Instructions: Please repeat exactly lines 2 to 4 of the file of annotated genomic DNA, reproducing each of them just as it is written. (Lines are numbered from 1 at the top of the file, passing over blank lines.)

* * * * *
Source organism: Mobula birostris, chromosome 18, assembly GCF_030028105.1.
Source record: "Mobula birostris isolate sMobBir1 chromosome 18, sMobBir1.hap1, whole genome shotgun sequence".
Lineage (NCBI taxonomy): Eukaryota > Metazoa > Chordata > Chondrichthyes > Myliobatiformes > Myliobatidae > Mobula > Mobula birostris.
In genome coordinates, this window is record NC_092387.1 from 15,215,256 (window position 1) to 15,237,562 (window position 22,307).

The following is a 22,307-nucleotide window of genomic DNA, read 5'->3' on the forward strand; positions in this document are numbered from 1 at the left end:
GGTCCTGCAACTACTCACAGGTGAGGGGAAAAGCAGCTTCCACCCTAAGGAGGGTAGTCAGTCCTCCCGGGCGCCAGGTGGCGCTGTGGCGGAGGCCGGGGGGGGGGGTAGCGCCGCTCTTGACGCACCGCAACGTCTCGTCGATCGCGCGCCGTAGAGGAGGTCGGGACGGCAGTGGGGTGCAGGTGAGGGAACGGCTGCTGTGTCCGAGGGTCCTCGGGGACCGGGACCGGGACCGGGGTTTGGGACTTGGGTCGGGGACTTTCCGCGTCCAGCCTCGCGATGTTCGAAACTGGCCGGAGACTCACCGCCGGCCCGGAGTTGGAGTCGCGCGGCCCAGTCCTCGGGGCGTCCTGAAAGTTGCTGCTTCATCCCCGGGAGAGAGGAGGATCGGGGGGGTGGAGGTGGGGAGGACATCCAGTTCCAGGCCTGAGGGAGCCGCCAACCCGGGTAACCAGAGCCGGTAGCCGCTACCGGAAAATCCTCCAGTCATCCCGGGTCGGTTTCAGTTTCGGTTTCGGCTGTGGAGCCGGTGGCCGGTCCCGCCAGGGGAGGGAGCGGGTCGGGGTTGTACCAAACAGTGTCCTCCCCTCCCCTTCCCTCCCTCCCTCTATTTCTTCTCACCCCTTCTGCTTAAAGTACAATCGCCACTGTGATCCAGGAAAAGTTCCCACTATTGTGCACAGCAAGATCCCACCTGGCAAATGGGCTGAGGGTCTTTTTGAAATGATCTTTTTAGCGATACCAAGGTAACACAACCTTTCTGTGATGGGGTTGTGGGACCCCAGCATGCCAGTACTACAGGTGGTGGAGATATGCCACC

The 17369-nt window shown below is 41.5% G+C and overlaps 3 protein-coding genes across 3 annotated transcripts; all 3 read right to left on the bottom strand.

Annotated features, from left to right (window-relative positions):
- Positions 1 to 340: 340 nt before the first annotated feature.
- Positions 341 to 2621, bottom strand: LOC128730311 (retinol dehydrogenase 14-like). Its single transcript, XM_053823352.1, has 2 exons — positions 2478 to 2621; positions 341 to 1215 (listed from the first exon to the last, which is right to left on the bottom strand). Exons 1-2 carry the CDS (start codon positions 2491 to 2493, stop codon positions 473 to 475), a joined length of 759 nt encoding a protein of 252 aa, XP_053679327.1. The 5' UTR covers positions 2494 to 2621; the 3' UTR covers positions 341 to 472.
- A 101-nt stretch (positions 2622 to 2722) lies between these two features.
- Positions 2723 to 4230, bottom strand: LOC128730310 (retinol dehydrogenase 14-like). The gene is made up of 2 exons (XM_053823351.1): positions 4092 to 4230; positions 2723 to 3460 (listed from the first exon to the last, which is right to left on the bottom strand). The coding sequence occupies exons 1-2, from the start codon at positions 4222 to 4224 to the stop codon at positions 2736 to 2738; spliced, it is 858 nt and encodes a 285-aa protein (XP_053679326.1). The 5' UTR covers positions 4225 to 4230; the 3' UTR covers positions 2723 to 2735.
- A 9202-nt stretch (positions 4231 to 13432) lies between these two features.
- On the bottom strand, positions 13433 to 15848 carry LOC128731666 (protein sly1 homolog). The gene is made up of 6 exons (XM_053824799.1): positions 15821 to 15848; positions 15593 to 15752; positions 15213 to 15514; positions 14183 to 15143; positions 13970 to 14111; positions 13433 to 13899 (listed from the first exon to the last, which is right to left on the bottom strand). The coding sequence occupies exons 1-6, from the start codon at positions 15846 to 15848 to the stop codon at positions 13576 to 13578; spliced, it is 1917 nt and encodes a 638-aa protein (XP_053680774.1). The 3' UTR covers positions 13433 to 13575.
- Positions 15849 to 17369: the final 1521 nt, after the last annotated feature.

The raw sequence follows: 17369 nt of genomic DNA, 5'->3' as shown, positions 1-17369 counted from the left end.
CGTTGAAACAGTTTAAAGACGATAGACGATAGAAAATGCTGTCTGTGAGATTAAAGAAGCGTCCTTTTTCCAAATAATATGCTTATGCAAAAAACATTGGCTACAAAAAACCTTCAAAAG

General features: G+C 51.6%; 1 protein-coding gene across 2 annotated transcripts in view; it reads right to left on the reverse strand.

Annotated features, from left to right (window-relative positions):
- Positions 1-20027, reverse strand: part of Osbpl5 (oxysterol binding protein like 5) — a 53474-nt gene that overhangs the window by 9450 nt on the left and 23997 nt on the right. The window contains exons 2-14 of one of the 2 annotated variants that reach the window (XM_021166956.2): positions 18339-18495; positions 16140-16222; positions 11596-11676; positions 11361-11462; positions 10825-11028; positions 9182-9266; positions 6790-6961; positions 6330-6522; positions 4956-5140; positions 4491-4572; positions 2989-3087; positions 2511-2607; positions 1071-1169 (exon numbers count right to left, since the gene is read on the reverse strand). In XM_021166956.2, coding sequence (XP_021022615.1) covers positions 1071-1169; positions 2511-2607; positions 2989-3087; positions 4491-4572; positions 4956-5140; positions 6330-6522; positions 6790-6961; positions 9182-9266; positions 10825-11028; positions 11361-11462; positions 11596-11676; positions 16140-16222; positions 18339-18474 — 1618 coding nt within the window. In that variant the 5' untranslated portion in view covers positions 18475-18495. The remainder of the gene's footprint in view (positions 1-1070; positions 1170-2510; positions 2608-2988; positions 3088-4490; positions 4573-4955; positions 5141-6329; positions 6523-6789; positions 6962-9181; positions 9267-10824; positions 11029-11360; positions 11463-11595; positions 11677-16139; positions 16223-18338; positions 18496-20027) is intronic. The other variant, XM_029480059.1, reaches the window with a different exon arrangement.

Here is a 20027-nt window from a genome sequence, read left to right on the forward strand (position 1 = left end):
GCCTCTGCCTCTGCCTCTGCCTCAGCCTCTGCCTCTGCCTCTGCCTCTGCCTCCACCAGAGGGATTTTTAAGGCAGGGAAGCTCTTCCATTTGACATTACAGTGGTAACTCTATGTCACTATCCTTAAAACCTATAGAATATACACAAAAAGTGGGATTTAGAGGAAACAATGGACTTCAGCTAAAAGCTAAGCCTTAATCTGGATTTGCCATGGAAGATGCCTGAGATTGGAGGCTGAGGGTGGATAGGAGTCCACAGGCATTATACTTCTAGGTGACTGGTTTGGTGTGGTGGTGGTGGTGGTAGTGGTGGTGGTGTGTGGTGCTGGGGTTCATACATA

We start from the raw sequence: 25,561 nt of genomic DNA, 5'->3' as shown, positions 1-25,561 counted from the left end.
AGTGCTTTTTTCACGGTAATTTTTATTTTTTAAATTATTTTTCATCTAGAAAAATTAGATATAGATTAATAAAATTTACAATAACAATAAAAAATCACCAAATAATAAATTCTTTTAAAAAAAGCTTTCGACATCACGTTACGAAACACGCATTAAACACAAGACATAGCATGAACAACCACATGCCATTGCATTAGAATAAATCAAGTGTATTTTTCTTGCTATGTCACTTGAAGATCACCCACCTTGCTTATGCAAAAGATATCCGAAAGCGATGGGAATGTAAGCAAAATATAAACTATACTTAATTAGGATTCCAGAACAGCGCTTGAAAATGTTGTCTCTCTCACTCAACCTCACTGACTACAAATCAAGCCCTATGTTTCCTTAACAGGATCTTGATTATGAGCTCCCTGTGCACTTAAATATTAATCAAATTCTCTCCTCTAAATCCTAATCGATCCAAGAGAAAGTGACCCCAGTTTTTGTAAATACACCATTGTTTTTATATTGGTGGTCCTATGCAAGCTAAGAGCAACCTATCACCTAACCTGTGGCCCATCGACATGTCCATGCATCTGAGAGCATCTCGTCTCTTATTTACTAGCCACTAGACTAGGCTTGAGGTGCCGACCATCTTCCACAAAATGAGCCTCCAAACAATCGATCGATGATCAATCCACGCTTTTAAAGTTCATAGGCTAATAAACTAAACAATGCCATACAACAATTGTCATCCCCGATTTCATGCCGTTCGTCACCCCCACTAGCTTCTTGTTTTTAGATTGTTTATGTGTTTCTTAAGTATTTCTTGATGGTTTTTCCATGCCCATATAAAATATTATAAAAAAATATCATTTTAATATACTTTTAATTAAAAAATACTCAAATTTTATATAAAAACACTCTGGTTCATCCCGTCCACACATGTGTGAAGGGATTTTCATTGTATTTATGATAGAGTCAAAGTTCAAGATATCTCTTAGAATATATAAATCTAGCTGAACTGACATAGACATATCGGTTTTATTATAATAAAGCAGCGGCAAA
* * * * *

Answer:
Source record: "Mobula birostris isolate sMobBir1 chromosome 18, sMobBir1.hap1, whole genome shotgun sequence".
Lineage (NCBI taxonomy): Eukaryota > Metazoa > Chordata > Chondrichthyes > Myliobatiformes > Myliobatidae > Mobula > Mobula birostris.
In genome coordinates, this window is record NC_092387.1 from 15,215,256 (window position 1) to 15,237,562 (window position 22,307).